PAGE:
Intel describe hafnium dioxide (HfO2), zirconium dioxide (ZrO2) and titanium dioxide (TiO2) to be high k materials. All have a dielectric constant or above 3.9, the “k” of silicon dioxide.

Does anyone know what this nano-barrier is that Intel broke as reported by BBC?

Empirical Rant

In metallurgy we often term very simple models to be `empirical models’ in contrast to `physical models’. I really wish there was a better name for the `empirical models` – since physical models are more empirical, and `empirical models’ are actually less empirical. Use of such equations can be very useful because they do provide a summary of observations with-in some range of observed behaviour. Even when a physical model exists these simple models are often still preferred because of the ease with which they can be used.

The source of my confusion is the now contradictory uses of the word empirical…

Physical models incorporate more physical understanding, are based on a theoretical understanding. Any theory can only be based on, and validated against, observations. (Edit: i.e. empirical observations)

A better description for our `empirical models’ would be Ad-hoc, make-do, summary or arbitrary.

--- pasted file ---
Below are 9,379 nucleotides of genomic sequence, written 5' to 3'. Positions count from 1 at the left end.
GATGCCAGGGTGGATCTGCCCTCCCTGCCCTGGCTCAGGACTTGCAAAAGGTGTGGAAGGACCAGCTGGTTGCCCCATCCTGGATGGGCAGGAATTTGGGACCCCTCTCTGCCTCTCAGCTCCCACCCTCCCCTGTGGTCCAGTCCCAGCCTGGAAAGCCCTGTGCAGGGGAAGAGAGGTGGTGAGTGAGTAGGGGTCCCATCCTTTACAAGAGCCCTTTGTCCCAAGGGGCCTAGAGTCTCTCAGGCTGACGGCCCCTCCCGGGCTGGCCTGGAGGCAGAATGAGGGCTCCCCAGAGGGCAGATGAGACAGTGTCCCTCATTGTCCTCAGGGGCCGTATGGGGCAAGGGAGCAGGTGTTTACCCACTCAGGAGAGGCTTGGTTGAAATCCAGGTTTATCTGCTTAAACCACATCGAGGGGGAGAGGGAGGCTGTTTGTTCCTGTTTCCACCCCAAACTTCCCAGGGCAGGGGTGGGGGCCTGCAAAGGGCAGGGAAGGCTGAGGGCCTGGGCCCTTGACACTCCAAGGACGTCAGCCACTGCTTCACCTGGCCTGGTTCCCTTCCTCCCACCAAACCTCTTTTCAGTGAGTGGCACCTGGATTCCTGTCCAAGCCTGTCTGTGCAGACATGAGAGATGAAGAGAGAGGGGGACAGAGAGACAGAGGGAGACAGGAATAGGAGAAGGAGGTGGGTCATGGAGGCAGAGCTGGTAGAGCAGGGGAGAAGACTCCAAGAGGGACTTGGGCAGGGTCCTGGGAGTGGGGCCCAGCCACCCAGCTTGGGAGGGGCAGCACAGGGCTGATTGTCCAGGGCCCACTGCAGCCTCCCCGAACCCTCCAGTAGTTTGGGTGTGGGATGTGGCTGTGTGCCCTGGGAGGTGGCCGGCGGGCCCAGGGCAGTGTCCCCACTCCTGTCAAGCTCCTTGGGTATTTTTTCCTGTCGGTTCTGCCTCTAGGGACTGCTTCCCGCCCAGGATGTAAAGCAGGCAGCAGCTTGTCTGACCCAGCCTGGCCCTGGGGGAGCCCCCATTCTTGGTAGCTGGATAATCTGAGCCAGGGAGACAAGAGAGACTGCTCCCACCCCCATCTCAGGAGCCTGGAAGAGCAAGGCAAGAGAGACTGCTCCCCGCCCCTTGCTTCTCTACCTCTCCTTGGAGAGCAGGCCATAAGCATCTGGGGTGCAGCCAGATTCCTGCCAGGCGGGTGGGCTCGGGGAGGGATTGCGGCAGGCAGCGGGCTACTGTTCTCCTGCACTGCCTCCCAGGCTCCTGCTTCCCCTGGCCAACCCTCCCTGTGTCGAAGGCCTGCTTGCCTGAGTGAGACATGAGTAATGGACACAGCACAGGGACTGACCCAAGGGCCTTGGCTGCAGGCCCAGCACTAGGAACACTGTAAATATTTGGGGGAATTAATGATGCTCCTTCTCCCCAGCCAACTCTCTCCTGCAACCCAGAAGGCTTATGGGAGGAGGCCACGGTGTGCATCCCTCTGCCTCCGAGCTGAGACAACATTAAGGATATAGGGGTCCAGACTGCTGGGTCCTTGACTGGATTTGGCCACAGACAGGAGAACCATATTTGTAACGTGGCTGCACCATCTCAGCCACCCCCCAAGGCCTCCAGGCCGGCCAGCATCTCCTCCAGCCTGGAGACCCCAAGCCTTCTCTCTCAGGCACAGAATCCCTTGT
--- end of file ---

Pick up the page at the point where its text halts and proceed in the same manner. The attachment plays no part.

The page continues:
Comparison of empirical and physical models
This is best described by an example. The martensite start temperature (MS) is often described by an equation of the form; MS = A*XC + B*XMn + C*XCr…

MS(C) = 521 – 353.C – 225.Si – 24.3.Mn – 27.4.Ni 0 17.7.Cr – 25.8.Mo

Another example is the use of various ‘carbon equivilant’s.
Carbon Equivilant = CE = C + Mn/5 + Mo / 5 + Cr/10 + Ni/50

Thomas Sourmail and Carlos Garcia-Mateo have written a paper on prediciton of M_S by various methods,
(Critical assessment of models for predicting the Ms temperature of steels, T. Sourmail and C. Garcia-Mateo Comp. Mater. Sci., 2005:34, p323-334) it is available on Thomas’s webpage;Predicting the martensite start temperature (Ms) of steels.

Ms/ K, all compositions in wt%
[8] 772-316.7C-33.3Mn-11.1Si-27.8Cr-16.7Ni-11.1Mo-11.1W
[9] 811-361C-38.9Mn-38.9Cr-19.4Ni-27.8Mo
[10] 772-300C-33.3Mn-11.1Si-22.2Cr-16.7Ni-11.1Mo
[11] 834.2-473.9C-33Mn-16.7Cr-16.7Ni-21.2Mo
[12] 812-423C-30.4Mn-12.1Cr-17.7Ni-7.5Mo
[12] 785-453C-16.9Ni-15Cr-9.5Mo+217(C)2-71.5(C)(Mn)-67.6(C)(Cr)

Potency of Elements on MS temperature (Change per weight percent).

N C Ni Co Cu Mn W Si Mo Cr V Al
-450 -450 -20 +10 -35 -30 -36 -50 -45 -20 -46 -53 P-1976
  • P-1976 F.B. pickering, `Physical metallurgy of stainless steel developments’, Int. Met. Rev., 21, pp 227-268, 1976.
  • 8 P. Payson and C. H. Savage. Trans. ASM, 33:261-281, 1944.
  • 9 R. A. Grange and H. M. Stewart. Trans. AIME, 167:467-494, 1945.
  • 10 A. E. Nehrenberg. Trans. AIME, 167:494-501, 1945.
  • 11 W. Steven and A. G. Haynes. JISI, 183:349-359, 1956.
  • 12 K. W. Andrews. JISI, 203:721-727, 1965.
  • 13 C. Y. Kung and J. J. Rayment. Metall. Trans. A, 13:328-331, 1982.

Neural network models have been developed to predict both martensite start and bainite start temperatures. It is also possible to calculate these using ‘physically’ based models based on thermodynamics.

They’re all just maths! 🙂